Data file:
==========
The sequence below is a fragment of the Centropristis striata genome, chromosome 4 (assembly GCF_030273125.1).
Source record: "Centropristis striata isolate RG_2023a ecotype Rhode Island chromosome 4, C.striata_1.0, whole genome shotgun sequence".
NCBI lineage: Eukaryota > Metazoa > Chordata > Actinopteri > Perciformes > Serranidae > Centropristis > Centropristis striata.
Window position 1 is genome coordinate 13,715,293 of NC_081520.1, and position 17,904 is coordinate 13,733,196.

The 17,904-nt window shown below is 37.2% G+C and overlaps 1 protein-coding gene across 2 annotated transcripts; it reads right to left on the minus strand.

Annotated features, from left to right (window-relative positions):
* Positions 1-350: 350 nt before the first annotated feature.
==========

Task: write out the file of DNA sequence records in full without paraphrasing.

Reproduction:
The sequence below is a fragment of the Centropristis striata genome, chromosome 4 (assembly GCF_030273125.1).
Source record: "Centropristis striata isolate RG_2023a ecotype Rhode Island chromosome 4, C.striata_1.0, whole genome shotgun sequence".
NCBI lineage: Eukaryota > Metazoa > Chordata > Actinopteri > Perciformes > Serranidae > Centropristis > Centropristis striata.
Window position 1 is genome coordinate 13,715,293 of NC_081520.1, and position 17,904 is coordinate 13,733,196.

The 17,904-nt window shown below is 37.2% G+C and overlaps 1 protein-coding gene across 2 annotated transcripts; it reads right to left on the minus strand.

Annotated features, from left to right (window-relative positions):
* Positions 1-350: 350 nt before the first annotated feature.